Another, related reason as to why podcast discussions of events are often so much more interesting than what one hears or watches in today’s media environment, i.e. why there are fewer lengthy discussions and more curt sound bytes, is that those who put out the content we see on the major networks and the 24-hour-news channels have ad revenues to think about, and a short window of time in which to make their sales.  By contrast, as most podcasters will tell you, you are not going to become wealthy putting out a podcast.  In fact, in most cases you won’t even be able to make any money off of it all, whether for yourself or for anyone else.

However there is that question of promise, because today’s podcaster, doing something they love in their spare time, may find their career taking quite a new turn.  Recently a friend of mine who has been podcasting for quite awhile on a historical-business subject he loves, suddenly found himself negotiating a book deal from a major international publishing house; they had become aware of his work through his podcast.  What is particularly interesting about this step up in visibility is how it creates not only a larger audience for his work, but it also adds him to an increasing pool of new talent which more people can dip into when they are seeking information.  There are many smart, talented, and interesting people we might not otherwise have heard of, who are passionate about the subjects they follow, and who are getting their chance to become known to more and more people through podcasting.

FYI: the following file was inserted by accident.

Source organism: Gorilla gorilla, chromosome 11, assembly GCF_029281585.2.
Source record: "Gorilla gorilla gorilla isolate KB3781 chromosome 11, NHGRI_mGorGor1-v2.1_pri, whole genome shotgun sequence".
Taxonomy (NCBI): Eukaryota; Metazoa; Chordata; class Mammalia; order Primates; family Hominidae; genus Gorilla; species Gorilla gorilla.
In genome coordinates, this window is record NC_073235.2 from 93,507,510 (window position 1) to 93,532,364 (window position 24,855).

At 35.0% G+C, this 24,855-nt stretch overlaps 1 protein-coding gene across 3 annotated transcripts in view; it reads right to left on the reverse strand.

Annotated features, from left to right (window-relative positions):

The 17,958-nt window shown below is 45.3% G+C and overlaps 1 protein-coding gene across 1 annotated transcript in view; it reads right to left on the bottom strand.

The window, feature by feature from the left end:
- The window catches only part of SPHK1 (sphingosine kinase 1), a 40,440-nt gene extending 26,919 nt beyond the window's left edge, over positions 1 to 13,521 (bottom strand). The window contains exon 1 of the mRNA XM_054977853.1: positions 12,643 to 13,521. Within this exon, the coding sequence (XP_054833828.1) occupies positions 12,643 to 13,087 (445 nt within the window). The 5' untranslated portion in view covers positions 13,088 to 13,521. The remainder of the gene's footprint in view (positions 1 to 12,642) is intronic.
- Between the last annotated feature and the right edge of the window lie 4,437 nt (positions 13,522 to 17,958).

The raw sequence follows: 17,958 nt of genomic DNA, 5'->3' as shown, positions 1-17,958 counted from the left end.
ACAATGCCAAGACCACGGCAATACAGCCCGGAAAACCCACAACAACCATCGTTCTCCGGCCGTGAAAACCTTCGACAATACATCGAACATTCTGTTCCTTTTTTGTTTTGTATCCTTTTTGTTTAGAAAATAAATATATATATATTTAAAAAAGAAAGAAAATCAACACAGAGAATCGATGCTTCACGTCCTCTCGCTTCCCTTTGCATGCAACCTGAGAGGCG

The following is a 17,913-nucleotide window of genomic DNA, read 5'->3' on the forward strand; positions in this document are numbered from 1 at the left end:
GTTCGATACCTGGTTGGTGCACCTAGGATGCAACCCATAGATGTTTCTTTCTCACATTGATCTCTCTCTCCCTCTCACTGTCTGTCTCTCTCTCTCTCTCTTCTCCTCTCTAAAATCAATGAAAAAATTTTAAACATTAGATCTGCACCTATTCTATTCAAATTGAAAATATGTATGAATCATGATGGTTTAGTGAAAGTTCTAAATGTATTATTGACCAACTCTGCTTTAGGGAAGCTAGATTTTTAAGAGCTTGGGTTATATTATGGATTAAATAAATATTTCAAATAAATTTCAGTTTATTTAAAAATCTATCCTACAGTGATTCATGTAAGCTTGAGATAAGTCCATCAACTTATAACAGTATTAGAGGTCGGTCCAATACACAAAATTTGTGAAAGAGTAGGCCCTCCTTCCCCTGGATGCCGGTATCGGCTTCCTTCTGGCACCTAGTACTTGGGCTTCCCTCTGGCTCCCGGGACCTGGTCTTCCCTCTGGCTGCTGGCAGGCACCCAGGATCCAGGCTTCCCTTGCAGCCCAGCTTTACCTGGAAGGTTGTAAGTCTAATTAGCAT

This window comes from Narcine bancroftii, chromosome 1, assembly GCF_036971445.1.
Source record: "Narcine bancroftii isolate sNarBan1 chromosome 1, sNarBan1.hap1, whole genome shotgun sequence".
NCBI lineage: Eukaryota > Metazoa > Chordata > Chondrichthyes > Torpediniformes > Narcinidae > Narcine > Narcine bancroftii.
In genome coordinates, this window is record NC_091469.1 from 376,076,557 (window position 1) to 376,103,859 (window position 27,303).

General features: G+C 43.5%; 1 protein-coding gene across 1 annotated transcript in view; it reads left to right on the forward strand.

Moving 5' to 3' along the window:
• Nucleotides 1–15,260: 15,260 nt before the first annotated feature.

Not everyone should be podcasting of course, any more than everyone should be blogging: some people are better writers than they are speakers, or vice versa.  Some people are not good at either activity, and are happy to be content consumers rather than content generators.  However I can say from my own experience of doing both, there is a spontaneity to podcasting that I quite enjoy for its uncertainty.  It’s a bit like putting on a play or even arguing in court, where even if you think you know what your part is and what is going to happen, you can never be completely certain that everything is going to go to script.

However much longer I am permitted to be on the Catholic Weekend show then, I want to say to both SQPN and all the listeners, to quote one of our co-hosts quoting another: thanks for all the fish!

Pesc

Tomorrow: Celebrate SQPN’s Catholic Weekend Episode 200!